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Life and work of Thrasymachus

A new period begins with Thrasymachus of Chalcedon, who adopted Athens as his home. He is placed by Aristotle between Tisias, one of the founders of rhetoric, and Theodorus of Byzantium (Soph. Elench., 183 b. 32), who was a contemporary of Lysias. According to the chronology of Plato's Phaedrus, he was already at the height of his powers when Isocrates was only a youth of promise (267 C). The dramatic date of the dialogue being 410 B.C., we may suppose him to have been born between 460 and 450 B.C., though there is no clear indication.

He seems to have followed the lines of his predecessors. He composed a τέχνη or handbook of rhetoric, and composed or compiled a collection of passages to serve as models for his pupils, called by the Suda ἀφορμαὶ ῥητορικαί (oratorical resources). This probably included the exordia and epilogues mentioned by Athenaeus (X. 416 A). Aristotle mentions a work called Ἔλεοι (appeals to pity, Rhet., iii. 1. 7), and a book with the mysterious title ὑπερβάλλοντες completed his educational output.1 He composed also some epideictic speeches, which, as the Suda calls them παίγνια, were probably of the mythological type, of which we possess examples in the Helen and Palamedes of Gorgias. Dionysius says that he left no deliberative or forensic speeches, and this statement agrees with the known fact that he was an alien, and therefore could not appear in the courts or the assembly (de Isaeo, ch. xx). On the other hand, the Suda mentions public speeches, and Dionysius has himself preserved a fragment of what appears to be a deliberative speech (de Demosthene, ch. iii). The probability is that this was composed only as a model for his pupils, and it is, in fact, of a vagueness which would be appropriate to almost any circumstances.

He excelled in the ‘pathetic’ style: ‘For the “sorrows of a poor old man,”’ says Socrates, ‘or any other pathetic case, no one is better than the Chalcedonian giant; he can put a whole company of people into a passion and out of one again by his mighty magic, and is first-rate at inventing or disposing of any sort of calumny on any grounds or none.’ (Phaedrus, 267 C, Jowett). These gifts seem to have been the natural expression of his impetuous and passionate character represented in the Republic, Book 1., 336B.

The loss of his works is much to be regretted, since he was the inventor of a style—the tempered style, as it was called by Dionysius—which, standing between the austerity of Antiphon and Thucydides, and the elaborate simplicity perfected by Lysias, combined the best qualities of both. He was thus a forerunner of Isocrates. In the fragment which is preserved, we find no trace of rare or poetical words or audacious compounds such as Gorgias used; none of the complicated sentences of Thucydides, and no forced antithesis; the diction is flowing, and the expression clear. He seems to have been the first writer to make a careful study of metrical effect, and is mentioned for his frequent use of the paeon by Aristotle, who apparently classed him with those writers to whom diction is more important than ideas.2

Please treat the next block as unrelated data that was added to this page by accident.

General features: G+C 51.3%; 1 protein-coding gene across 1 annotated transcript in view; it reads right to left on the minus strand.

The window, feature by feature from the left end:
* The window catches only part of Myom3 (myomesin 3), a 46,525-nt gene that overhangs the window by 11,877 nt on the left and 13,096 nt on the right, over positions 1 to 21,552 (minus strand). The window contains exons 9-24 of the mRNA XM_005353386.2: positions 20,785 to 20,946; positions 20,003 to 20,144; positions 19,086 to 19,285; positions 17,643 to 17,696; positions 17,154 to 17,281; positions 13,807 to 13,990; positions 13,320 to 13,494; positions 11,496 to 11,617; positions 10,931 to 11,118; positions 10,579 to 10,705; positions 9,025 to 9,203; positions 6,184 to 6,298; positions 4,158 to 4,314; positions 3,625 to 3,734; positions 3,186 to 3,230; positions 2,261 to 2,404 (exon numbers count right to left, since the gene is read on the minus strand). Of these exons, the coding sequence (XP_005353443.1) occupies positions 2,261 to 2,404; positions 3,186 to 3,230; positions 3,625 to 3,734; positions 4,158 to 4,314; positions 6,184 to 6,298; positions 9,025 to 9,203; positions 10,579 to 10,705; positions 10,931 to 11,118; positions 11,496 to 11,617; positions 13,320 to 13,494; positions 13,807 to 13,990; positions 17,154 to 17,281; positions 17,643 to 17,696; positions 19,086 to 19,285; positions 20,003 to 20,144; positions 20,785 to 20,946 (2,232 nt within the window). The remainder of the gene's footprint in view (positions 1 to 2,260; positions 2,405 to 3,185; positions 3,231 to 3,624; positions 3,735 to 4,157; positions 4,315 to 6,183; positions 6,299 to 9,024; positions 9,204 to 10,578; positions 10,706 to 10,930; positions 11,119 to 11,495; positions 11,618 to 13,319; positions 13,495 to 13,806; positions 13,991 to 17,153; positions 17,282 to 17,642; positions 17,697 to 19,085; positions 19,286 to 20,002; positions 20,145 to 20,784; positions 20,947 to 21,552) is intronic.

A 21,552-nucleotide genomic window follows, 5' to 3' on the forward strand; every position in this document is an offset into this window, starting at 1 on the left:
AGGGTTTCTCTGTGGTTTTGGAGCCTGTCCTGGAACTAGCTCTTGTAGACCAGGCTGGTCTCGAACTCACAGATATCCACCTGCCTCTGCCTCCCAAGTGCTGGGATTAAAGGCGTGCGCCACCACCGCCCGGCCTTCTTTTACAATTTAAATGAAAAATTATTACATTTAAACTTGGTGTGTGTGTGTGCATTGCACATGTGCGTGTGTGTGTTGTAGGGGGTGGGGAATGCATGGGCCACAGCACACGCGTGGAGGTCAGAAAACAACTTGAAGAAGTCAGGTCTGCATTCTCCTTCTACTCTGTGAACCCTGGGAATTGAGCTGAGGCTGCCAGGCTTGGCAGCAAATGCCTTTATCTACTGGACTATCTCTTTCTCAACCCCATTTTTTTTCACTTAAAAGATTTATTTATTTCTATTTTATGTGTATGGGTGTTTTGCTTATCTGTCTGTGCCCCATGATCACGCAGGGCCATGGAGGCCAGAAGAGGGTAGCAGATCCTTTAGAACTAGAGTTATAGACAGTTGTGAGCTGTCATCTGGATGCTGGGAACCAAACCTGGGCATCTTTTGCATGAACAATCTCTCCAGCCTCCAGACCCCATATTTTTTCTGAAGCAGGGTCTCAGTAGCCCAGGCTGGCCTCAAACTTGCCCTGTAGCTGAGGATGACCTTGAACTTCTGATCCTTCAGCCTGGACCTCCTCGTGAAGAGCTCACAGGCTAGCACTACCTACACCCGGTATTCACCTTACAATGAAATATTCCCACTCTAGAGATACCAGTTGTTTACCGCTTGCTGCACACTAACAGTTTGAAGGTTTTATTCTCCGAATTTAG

The fragment already mentioned purports to be the exordium of a political speech:

‘I could have wished, men of Athens, that my lot had been cast amid those ancient times and conditions when the younger men were content to be silent, since circumstances did not force them to speak in public, and their elders were able administrators of the state. . . .’

This is a conventional opening; a similar phrase of regret (ἐβουλόμην) begins the speech of Antiphon on the murder of Herodes,3 and Aeschines has elaborated the same theme of the superiority of political life in the time of Solon in a way which leads us to suspect that he had the prooemium of Thrasymachus in mind (Aesch. in Ctes., § 2).

Of the works of Theodorus of Byzantium not a sentence remains. A contemporary of Lysias, he taught rhetoric and composed certain works on the subject.4 He concerned himself with the proper divisions of a speech, adding a section of ‘further narrative’ (ἐπιδιήγησις) to the usual narrative, and ‘further proof’ (ἐπιπίστωσις) to proof.5 It is for this over-subtlety that Plato ridicules the ‘cunning artificer of speeches’ from Byzantium.6

1 The word seems to mean powerful or convincing; whether τόποι (commonplaces or passages) or λόγοι (arguments) is the word to be supplied, we cannot even conjecture.

2 Rhet., iii. 8. 4; iii. 1. 7. The paeon = -uuu ("first paeon") or uuu- ("fourth paeon").

3 Cf. Aristoph., Frogs, 866:ἐβουλόμην μὲν οὐκ ἐρἰζειν ἐνθάδε”.

4 The reference by Arist., Rhet., ii. 23. 28 to πρότερον Θεοδώρου τέχνη—the earlier treatise of T.—implies others.

5 Cf. Arist., Rhet., iii. 13. 4:διήγησις, ἐπιο̂ιήγησις, προδιήγησις; ἔλεγχος, ἐπεξέλεγχος”.

6 Phaedrus, 266 C,λογοδαίδαλος”.

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